Using a perspective-taking skill taught in a contrived setting to teach a perspective-taking problem solving response in a social situation

Daniele Rizzi, Stefano Assetta
Associazione ALBA Onlus – Pescara – ITALY


  • Perspective taking has been defined as “the ability to infer other people’s mental states (their thoughts, beliefs, desires, intentions, etc.), and the ability to use this information to interpret what they say, make sense of their behaviour, and predict what they will do next” (Howlin et al.1999)

  • Taking the perspective of another person may involve tacting the variables that are controlling another person’s behavior and discriminating between that person’s controlling variables and one’s own (degli Espinosa, 2016)
    The speaker may learn by the verbal community to respond verbally to their own private events relying on the public events that accompany the private ones (Schlinger, 2009)

  • Although perspective-taking repertoire such as passing a false belief task may be taught, only applied perspective-taking skills results in improvements in social behavior (Peters and Thompson, 2018)

  • In this study we first taught a student with ASD to pass 2 false belief tests. Than we used this skill to prompt a problem solving response in a social situation


Participant and Setting:

  • 1 male students: 17 years old

  • Verbal utterances of more than 5 words, able to sustain more than 5 exchanges conversations

  • Previously acquired different kinds of complex verbal behavior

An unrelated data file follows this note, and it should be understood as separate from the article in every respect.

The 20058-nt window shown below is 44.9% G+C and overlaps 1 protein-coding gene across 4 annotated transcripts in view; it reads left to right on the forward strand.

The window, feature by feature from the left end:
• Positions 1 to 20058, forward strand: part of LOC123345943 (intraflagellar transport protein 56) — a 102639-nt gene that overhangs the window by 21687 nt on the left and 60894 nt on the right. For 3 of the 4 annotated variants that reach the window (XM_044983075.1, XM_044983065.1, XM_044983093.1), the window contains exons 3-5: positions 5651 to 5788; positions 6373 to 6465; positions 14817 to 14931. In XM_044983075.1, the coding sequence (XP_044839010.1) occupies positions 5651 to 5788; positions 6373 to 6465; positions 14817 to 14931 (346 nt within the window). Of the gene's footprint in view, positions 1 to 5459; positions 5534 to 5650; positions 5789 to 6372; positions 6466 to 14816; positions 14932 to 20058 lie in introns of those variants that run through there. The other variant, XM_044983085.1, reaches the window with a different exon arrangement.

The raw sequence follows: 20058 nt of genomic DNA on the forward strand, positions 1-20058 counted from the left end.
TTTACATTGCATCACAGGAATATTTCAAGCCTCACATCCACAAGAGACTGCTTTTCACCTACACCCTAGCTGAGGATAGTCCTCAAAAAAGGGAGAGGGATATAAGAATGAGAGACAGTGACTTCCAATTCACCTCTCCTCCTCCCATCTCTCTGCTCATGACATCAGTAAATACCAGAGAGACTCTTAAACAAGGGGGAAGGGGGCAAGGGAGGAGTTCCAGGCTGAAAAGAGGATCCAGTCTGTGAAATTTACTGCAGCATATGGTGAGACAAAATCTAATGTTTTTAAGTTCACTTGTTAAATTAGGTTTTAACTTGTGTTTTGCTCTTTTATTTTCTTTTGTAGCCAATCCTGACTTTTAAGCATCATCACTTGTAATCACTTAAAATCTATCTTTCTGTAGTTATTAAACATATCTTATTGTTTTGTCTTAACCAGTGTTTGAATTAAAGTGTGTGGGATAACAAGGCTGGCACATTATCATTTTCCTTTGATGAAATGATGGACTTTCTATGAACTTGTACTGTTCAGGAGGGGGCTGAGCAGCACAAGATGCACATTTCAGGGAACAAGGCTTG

• All data were obtained during center-based 1:1 therapy

Data Collection:

  • A-B with post test

  • Primary Dependent Variable: trial by trial correct vs incorrect responses for:

    • Study 1: response to perspective taking test (false belief tasks)
    • Study 2: applied perspective taking – problem solving response in a social situation



  • 3 trials with false belief tasks tasks similar to “Sally -Anne” (Baron-Choen et al. 1985) embedding preferred characters (Study 1) or presented in social situations (Study 2)


MET with prompting and fading:

  • Novel scenarios with the same structure but different contents

  • Study 1: taught to tact the controlling variables of characters’ behavior while both are contacting the same stimuli (Tact 1) and after the unexpected transfer (Tact 2) using autoclitic frames specifying the sensory modality used to contact or not the environmental stimuli

  • Study 2: taught to emit the previously acquired perspective taking response and the problem solving response (sharing the changed information with whom did not contact it)


Post Training:

  • Trials were the same as baseline, not previously taught during training phase.

  • In Study 1 followed by 3 novel oral scenarios and generalization to a novel false belief task (“Smarties” task, Baron-Choen et al, 1989)

  • No feedback or error correction provided.


  • In study 1 student acquired the perspective taking response solving novel exemplars of false belief tests

  • In study 2, during baseline, failed to generalize the perspective taking response, in accordance with previous research (Peters and Thompson, 2018)

  • After training showed both applied perspective taking and problem solving responses in social situations.


  • Skinner’s analysis (1945, 1953, 1957) suggests how the verbal community teaches individuals to respond verbally to their own private events relying on the public events that accompany the private ones. Learning to respond to own’s private events may help discriminating private events of others (Schlinger, 2009)

  • Learning to tact the source of stimulus control of other’s behavior using autoclitic frames may result in acquiring perspective taking responses (degli Espinosa, 2016)

  • Teaching such response in a contrived setting did not lead to generalization in social interaction

  • Teaching individuals how to apply perspective taking skills in a way that will be socially maintained may be of greater value for the students (Peters and Thompson, 2018)

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